The construction industry is one of the largest consumers of electricity and is resource intensive over the course of both domestic and commercial builds. As environmental concerns rise globally, the building sector has been evolving in order to develop cleaner, cheaper and greener methods of sustainable building, with a variety of new materials. If you’re interested in Geelong home builders, Fremantle, Cairns or anywhere in between, read below for the latest building strategies that incorporate a sustainable focus to deliver superior performance and lower running costs.
Reducing reliance on air conditioners or artificial heating is an essential factor in new home designs that seek a sustainable energy rating. In order to still maintain thermal comfort for the occupants, a new home should engage with passive architecture design principles that allow for ventilation and insulation, such as passive solar design. These may include paying attention to the orientation of the house on the block, external glazing, having larger windows on the north side of a house to catch morning sun, insulated roofs and walls and sufficient cross ventilation where appropriate. Even more accessible are items such as solar hot water. These are not new principles, per se, but tend to be compromised on cheaper builds or even in instances where the home owner has not made it a priority in the design process.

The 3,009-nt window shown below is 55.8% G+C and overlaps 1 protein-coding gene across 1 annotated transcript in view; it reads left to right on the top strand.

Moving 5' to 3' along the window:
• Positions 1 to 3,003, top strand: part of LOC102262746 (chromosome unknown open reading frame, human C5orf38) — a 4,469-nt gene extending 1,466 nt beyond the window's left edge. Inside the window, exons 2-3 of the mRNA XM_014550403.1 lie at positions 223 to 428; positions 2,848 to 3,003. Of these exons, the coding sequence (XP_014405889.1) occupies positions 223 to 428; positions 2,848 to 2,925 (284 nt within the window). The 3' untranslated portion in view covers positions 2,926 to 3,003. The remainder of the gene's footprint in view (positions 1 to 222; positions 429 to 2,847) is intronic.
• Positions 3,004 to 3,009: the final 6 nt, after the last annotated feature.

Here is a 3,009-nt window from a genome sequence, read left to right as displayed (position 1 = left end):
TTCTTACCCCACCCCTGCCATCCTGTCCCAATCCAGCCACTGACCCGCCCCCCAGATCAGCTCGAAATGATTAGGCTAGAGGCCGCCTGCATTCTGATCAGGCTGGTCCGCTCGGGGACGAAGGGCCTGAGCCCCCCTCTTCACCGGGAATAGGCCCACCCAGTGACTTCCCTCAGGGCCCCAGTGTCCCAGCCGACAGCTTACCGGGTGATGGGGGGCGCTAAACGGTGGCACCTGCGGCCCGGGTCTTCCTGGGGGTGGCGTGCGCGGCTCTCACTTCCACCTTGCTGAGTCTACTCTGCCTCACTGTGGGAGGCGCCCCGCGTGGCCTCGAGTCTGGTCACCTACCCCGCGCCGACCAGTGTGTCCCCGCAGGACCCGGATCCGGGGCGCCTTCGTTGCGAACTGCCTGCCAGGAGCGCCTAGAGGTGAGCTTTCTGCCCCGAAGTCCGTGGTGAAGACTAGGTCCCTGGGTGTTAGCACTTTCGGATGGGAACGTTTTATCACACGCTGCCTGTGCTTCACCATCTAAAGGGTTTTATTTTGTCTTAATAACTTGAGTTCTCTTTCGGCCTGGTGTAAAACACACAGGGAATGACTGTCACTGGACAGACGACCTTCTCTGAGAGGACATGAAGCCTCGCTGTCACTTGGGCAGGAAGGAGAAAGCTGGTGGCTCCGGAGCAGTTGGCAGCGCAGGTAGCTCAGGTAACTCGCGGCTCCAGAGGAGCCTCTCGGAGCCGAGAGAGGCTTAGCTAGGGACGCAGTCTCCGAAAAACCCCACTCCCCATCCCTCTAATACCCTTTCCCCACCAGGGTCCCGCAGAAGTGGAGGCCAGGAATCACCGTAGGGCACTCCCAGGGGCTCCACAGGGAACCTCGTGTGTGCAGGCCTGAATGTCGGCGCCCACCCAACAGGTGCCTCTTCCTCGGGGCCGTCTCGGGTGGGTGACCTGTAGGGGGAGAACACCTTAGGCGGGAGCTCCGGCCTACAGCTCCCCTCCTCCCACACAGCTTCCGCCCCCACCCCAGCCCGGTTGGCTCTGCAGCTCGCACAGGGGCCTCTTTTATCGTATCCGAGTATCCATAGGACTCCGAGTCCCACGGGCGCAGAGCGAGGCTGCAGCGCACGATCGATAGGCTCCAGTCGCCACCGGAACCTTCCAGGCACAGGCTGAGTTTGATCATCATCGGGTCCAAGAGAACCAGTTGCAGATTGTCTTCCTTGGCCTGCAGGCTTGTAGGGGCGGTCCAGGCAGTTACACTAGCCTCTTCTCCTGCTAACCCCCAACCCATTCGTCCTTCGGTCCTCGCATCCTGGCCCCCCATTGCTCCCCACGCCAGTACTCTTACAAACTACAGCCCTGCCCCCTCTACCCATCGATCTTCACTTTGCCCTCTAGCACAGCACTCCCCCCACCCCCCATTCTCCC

Green building methods also offer vital contributions to a sustainable build, with various types of solutions available for any building. For the domestic home, these could include energy efficient windows, green roofing, bio retentions cells (also known as rain gardens), grey water systems, composting toilets, VOC free flooring and conducting an energy audit on the house once erected.
Another option when sustainably designing, is the incorporation of low impact building materials that reduce use of non-renewable resources and carbon dioxide emissions during their production. One such material is industrial hemp which has great agronomic qualities, in this instance meaning it is an annual, high yield and slender crop that is able to be harvested with haymaking machines. You can use the hemp fibre as insulation, which is derived from the stem of the plant and more recently it has been explored as a natural replacement for metal or glass in fibre reinforced concrete. Hempcrete, which is a hemp lime composite originally used in France, is now commonly used around the world in wall, roof and floor insulation. Recent studies have highlighted that use of natural fibres deliver strong potential as CO2 sinks and also reduce reliance on non-renewable materials. Low density, hemp hurd panels used as thermal insulation have also performed well with studies (Sassoni et al. 2014) demonstrating their low thermal conductivity, which equates to a more environmentally sound building overall.
So when you’re designing your home, take some time to investigate the many sustainable options that are increasingly available when building a new structure. Not only will these be environmentally friendly, but over time, will save money on energy and provide a more comfortable living environment.